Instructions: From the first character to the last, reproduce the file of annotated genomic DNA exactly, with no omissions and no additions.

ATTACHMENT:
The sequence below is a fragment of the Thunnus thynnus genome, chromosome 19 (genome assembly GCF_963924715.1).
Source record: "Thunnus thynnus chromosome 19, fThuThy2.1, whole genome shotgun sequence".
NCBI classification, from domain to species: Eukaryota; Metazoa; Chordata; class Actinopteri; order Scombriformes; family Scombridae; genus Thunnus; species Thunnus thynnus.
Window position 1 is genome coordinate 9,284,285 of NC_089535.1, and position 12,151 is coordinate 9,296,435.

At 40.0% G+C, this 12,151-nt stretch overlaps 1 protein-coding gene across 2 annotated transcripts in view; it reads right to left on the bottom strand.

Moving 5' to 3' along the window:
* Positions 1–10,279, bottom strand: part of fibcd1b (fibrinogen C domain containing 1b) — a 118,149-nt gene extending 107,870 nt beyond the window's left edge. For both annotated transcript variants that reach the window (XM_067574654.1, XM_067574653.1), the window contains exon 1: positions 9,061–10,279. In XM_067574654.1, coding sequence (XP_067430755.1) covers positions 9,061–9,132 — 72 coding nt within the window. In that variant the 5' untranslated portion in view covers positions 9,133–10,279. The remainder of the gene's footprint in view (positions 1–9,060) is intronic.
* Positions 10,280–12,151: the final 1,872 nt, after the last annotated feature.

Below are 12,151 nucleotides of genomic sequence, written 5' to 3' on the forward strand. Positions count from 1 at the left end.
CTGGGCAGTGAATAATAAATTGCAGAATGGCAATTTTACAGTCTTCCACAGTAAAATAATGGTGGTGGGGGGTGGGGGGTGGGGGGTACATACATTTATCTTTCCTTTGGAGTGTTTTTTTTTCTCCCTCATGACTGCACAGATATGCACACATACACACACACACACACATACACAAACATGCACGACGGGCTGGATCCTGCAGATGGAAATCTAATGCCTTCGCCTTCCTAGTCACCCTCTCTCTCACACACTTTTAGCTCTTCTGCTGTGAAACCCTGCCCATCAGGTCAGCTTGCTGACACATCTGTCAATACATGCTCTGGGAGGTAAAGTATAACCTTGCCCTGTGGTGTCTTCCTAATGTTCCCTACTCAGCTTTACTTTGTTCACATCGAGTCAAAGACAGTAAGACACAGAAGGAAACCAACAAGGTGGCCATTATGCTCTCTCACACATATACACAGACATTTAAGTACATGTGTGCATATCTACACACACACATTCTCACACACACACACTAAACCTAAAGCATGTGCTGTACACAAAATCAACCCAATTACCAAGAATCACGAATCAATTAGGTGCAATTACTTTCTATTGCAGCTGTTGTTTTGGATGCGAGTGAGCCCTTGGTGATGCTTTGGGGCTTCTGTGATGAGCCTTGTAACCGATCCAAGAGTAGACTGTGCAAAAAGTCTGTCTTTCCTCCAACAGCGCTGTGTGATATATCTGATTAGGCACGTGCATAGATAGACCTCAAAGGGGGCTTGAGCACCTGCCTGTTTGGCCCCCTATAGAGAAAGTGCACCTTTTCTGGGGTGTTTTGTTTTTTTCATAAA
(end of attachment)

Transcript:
The sequence below is a fragment of the Thunnus thynnus genome, chromosome 19 (genome assembly GCF_963924715.1).
Source record: "Thunnus thynnus chromosome 19, fThuThy2.1, whole genome shotgun sequence".
NCBI classification, from domain to species: Eukaryota; Metazoa; Chordata; class Actinopteri; order Scombriformes; family Scombridae; genus Thunnus; species Thunnus thynnus.
Window position 1 is genome coordinate 9,284,285 of NC_089535.1, and position 12,151 is coordinate 9,296,435.

At 40.0% G+C, this 12,151-nt stretch overlaps 1 protein-coding gene across 2 annotated transcripts in view; it reads right to left on the bottom strand.

Moving 5' to 3' along the window:
* Positions 1–10,279, bottom strand: part of fibcd1b (fibrinogen C domain containing 1b) — a 118,149-nt gene extending 107,870 nt beyond the window's left edge. For both annotated transcript variants that reach the window (XM_067574654.1, XM_067574653.1), the window contains exon 1: positions 9,061–10,279. In XM_067574654.1, coding sequence (XP_067430755.1) covers positions 9,061–9,132 — 72 coding nt within the window. In that variant the 5' untranslated portion in view covers positions 9,133–10,279. The remainder of the gene's footprint in view (positions 1–9,060) is intronic.
* Positions 10,280–12,151: the final 1,872 nt, after the last annotated feature.

Below are 12,151 nucleotides of genomic sequence, written 5' to 3' on the forward strand. Positions count from 1 at the left end.
CTGGGCAGTGAATAATAAATTGCAGAATGGCAATTTTACAGTCTTCCACAGTAAAATAATGGTGGTGGGGGGTGGGGGGTGGGGGGTACATACATTTATCTTTCCTTTGGAGTGTTTTTTTTTCTCCCTCATGACTGCACAGATATGCACACATACACACACACACACACATACACAAACATGCACGACGGGCTGGATCCTGCAGATGGAAATCTAATGCCTTCGCCTTCCTAGTCACCCTCTCTCTCACACACTTTTAGCTCTTCTGCTGTGAAACCCTGCCCATCAGGTCAGCTTGCTGACACATCTGTCAATACATGCTCTGGGAGGTAAAGTATAACCTTGCCCTGTGGTGTCTTCCTAATGTTCCCTACTCAGCTTTACTTTGTTCACATCGAGTCAAAGACAGTAAGACACAGAAGGAAACCAACAAGGTGGCCATTATGCTCTCTCACACATATACACAGACATTTAAGTACATGTGTGCATATCTACACACACACATTCTCACACACACACACTAAACCTAAAGCATGTGCTGTACACAAAATCAACCCAATTACCAAGAATCACGAATCAATTAGGTGCAATTACTTTCTATTGCAGCTGTTGTTTTGGATGCGAGTGAGCCCTTGGTGATGCTTTGGGGCTTCTGTGATGAGCCTTGTAACCGATCCAAGAGTAGACTGTGCAAAAAGTCTGTCTTTCCTCCAACAGCGCTGTGTGATATATCTGATTAGGCACGTGCATAGATAGACCTCAAAGGGGGCTTGAGCACCTGCCTGTTTGGCCCCCTATAGAGAAAGTGCACCTTTTCTGGGGTGTTTTGTTTTTTTCATAAA